What Is Vitamin K For And Where You Can Find It

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We all need vitamins and minerals so our body can perform its functions optimally.

Perhaps one of the vitamins that less is mentioned, but not, therefore, less important is K. In this sense, many people have asked us about this nutrient, what it serves and what food it is.

We can clarify that vitamin K is fat soluble and essential for the synthesis of certain factors of coagulation. That is, when we cut ourselves we require our body to have this vitamin for the bleeding to stop.

Vitamin K has been found in many foods (mentioned below) and is also synthesized by intestinal bacteria.

The earliest evidence for vitamin K dates back to 1929, when Henrik Dam, a nutrition researcher, observed that certain poultry presented bleeding and spontaneous bleeding if they were fed a diet deficiency.

Six years later, Dam and his colleagues identified a previously unknown substance that cured the bleeding tendency of some of their laboratory animals. Dam called that substance vitamin K (by the initial letter of “Koagulation”).

Daily requirements

The daily requirements are 5 pg for infants less than 6 months, 10 pg for infants between 6 months and 1 year, 15 pg for children between 1 and 3 years, 20 pg for children between 4 and 6 years and 30 pg For children between 7 and 10 years.

Men need 45 pg between 11 and 14 years, 65 pg between 15 and 17 years, 70 pg between 19 and 24 years, and 80 pg from 24 years.

Women require 45 pg between 11 and 14 years, 55 pg between 15 and 18 years, 60 pg between 19 and 24 years, and 65 pg after 24 years and in the case of pregnancy or lactation. These values are based on the estimation of 1 pg of vitamin K per kilogram of body weight.


This vitamin is essential for blood clotting: its presence is essential so that the liver can synthesize several factors necessary to cut the bleeding: prothrombin, factor VII, factor X, thromboplastin, etc., so that if Intestinal bacteria are destroyed by prolonged use of antibiotics and by poor diet, it is possible to develop spontaneous bleeding due to lack of vitamin K.

This vitamin (particularly the Kt form) is administered routinely to newborns, precisely to compensate for its deficit, resulting from having a gut too clean of bacteria. Fortunately for them, breast milk has enough vitamin K; On the other hand, within a few days of birth the necessary intestinal bacteria make their appearance and the synthesis of vitamin K begins quickly.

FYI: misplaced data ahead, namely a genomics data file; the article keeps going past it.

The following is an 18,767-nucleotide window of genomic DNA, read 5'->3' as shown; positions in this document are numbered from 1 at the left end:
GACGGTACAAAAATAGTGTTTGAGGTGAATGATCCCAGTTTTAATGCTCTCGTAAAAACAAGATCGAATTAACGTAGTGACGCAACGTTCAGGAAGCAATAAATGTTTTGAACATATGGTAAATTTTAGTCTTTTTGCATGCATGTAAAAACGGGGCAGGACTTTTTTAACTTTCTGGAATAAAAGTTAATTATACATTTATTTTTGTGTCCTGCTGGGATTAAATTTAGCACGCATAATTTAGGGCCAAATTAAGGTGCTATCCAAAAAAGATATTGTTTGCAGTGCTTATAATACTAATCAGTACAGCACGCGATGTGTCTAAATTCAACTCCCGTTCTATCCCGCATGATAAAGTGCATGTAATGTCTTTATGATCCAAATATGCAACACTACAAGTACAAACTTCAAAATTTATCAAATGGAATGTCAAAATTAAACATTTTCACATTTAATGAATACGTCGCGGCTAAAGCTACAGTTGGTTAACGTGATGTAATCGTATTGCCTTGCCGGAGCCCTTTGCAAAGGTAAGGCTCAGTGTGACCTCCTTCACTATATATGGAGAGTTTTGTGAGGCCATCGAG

It also appears to be effective in the prevention of osteoporosis, although studies have been done on patients receiving it with diet and not as supplements. People taking warfarin, a vitamin K antagonist, may consume the vitamin as an antidote if the serum level of warfarin is too high, which increases the risk of bleeding.

Topical formulations of vitamin K are sometimes indicated to reduce spider veins on the face and legs. These creams are very expensive and their effectiveness is questionable.

Where can you find vitamin K?

Green leafy vegetables are the best food sources of vitamin K in the Kr form. Algae, beef liver, cauliflower, eggs, and strawberries are rich sources. Vitamin K is fairly thermostable, but gentle cooking keeps the contents of other nutrients that can degrade with heat.

A part of the contribution to the body is made as a vitamin synthesized by the beneficial bacteria in the intestines.

Supplementary sources for vitamin k

Vitamin K is not usually included in multivitamin complexes because its deficiency is rare. Forms are available for oral, topical and injectable administration, usually under the supervision of a health professional.

The supplements are usually in the form of phytonadione, the most effective form of lower risk of toxicity.

Is it true that vitamin K is not absorbed if there is no bile in the gut?
And since it is a vitamin that dissolves in fats, the absence of bile prevents the absorption of these and, consequently, also of vitamin K. When a calculation is placed in the outlet duct of the gallbladder, Bile does not reach the intestine and, therefore, hinders the absorption of fats and vitamin.

If a surgical procedure were performed under these conditions, there would be heavy bleeding. Hence, in order to avoid them, vitamin K should be given to patients who have to be operated on for calculations that obstruct the bile ducts.

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